Penny Sisto at 80
Carnegie Center for Art & History
February 3 – April 9, 2022
The following text was written by Julie Leidner for the Penny Sisto at 80 exhibition catalog at the Carnegie Center for Art & History in 2022:
The Carnegie Center for Art & History presents Penny Sisto at 80, an exhibition of recent works by the venerated New Albany fiber artist, and the 80-year-old Sisto’s eighth exhibition at CCAH. These works reveal a return of the artist’s focus to well-loved subjects from her career as an artist and midwife: powerful women, mothers with children, Goddesses and other spiritual figures — all assembled from scraps of fabric, adorned with her signature diamond-like sewn details.
The Scottish-born Penny Sisto has spent the past 33 years making expressive quilts (by some estimates about 200 per year) in a cabin in the woods bordering the Mount St. Francis Monastery in Floyds Knobs, IN. Recognizable in this most recent series are some of the artist’s favored motifs from over the decades, from humanoid creatures with antlers, women holding children, the artist Frida Kahlo, to various religious icons — each figure appearing like a recurring dream or a memory from a past artistic exploration.
Sisto has often created and exhibited her work in collections addressing a singular theme, such as Slavery Stories: Threads of Strength and Fortitude (Carnegie Center for Art and History, 2006), and series depicting the violences of the Holocaust, the Vietnam War, and the AIDS epidemic. However, the work in this year’s Penny Sisto at 80 was created without a predetermined theme in mind. Made during a period of time when the artist was isolated from her nine adult children and their families due to the Covid-19 pandemic, the frequent smiles and maternal figures throughout these nearly thirty new works are visions of a welcoming future or past. The pain that surfaced in some of Sisto’s previous collections is covert in this one. Orbs of light, halos, auras, and celestial bodies are dotted throughout the work as signifiers of protection for the artist. “I feel safest in places with no corners,” says Sisto, who spends time each day in either her yurt, her teepee, or the rounded outdoor sauna on her rustic homestead. The exhibition includes intimate footage of Sisto as she moves through these spaces on a recent winter morning.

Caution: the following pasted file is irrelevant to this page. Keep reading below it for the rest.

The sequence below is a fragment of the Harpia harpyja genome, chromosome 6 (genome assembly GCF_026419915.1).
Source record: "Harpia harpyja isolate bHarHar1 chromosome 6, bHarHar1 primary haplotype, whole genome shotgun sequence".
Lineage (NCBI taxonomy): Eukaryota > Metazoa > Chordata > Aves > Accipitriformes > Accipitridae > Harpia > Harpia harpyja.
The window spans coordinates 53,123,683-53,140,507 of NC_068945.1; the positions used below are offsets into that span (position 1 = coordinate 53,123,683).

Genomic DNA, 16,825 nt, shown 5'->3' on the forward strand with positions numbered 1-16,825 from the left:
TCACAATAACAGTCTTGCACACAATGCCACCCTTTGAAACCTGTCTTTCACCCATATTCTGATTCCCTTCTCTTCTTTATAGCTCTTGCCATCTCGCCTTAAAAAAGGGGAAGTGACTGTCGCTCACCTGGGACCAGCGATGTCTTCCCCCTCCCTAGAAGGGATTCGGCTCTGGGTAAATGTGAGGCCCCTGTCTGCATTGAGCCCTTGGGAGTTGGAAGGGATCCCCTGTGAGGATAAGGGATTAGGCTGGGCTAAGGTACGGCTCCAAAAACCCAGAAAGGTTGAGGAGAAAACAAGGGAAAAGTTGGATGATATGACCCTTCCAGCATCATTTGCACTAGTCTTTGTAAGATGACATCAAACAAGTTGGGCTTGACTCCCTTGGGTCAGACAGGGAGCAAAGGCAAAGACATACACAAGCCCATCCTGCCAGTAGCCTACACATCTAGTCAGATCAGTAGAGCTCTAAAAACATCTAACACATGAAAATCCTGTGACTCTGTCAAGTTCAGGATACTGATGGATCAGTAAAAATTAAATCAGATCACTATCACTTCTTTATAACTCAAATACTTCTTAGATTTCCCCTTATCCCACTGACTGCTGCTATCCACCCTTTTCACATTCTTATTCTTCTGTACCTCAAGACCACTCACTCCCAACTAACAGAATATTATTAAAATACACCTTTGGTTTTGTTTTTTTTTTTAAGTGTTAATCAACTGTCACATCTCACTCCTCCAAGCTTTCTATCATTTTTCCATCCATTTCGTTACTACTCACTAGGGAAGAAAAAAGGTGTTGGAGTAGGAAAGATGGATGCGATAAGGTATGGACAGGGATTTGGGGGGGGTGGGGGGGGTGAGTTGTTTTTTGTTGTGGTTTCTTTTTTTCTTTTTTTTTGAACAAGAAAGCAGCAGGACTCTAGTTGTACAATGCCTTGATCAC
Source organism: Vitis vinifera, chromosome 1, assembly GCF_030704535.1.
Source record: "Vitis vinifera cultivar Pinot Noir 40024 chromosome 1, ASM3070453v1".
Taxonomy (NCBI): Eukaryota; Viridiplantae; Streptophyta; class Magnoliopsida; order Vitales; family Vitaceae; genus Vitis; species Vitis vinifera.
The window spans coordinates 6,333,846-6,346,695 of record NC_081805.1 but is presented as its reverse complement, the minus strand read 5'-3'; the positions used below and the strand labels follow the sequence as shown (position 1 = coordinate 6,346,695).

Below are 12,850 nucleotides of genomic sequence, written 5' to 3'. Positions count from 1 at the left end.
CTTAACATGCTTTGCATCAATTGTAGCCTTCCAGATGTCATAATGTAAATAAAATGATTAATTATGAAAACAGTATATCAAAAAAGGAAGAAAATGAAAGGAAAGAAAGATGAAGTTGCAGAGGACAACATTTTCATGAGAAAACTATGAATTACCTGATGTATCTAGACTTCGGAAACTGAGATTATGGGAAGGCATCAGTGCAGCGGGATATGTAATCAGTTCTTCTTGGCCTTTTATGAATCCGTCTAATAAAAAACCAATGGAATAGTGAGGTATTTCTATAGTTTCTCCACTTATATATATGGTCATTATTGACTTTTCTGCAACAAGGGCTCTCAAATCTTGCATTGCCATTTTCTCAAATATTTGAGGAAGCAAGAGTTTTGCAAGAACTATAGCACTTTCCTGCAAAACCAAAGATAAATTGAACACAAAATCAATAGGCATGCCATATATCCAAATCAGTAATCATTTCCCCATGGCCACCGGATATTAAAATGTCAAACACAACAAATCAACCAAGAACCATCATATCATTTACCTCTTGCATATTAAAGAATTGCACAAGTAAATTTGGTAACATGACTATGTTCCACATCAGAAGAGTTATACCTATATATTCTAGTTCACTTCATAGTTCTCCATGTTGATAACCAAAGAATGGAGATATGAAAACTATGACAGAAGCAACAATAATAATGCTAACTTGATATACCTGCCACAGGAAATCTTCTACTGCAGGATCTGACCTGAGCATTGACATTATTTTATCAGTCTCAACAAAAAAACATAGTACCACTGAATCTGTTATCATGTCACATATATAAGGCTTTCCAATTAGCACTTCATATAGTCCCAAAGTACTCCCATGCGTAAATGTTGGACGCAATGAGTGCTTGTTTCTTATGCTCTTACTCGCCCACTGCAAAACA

Passing through brutality into a space of healing is a way of life for Sisto, who learned midwifery from her grandfather in their remote village in the Orkney Islands. He was the town healer, but also a ruthless abuser who, as she told Louisville Magazine in 2020, “turned family-tree branches into circles.” By her count she has helped birth 2,500 babies naturally, from her own daughters’ children, residents of a California commune in the 1970’s, and women in Maasai tribal villages in rural East Africa, where she learned beading and collage methods that informed aspects of her art practice.
The artist’s first quilt, stitched when she was a child in 1948 with household materials, is displayed alongside thirty of Sisto’s newest works. In Penny Sisto at 80, the circles that form the number 8 remind us that aging, along with the passage of time, is not a straight line from beginning to end. A deeply spiritual number in many of the world’s religions, the number 8 looks like an hourglass upright, but viewed sideways, it is a symbol of perpetuity and opportunity for rebirth.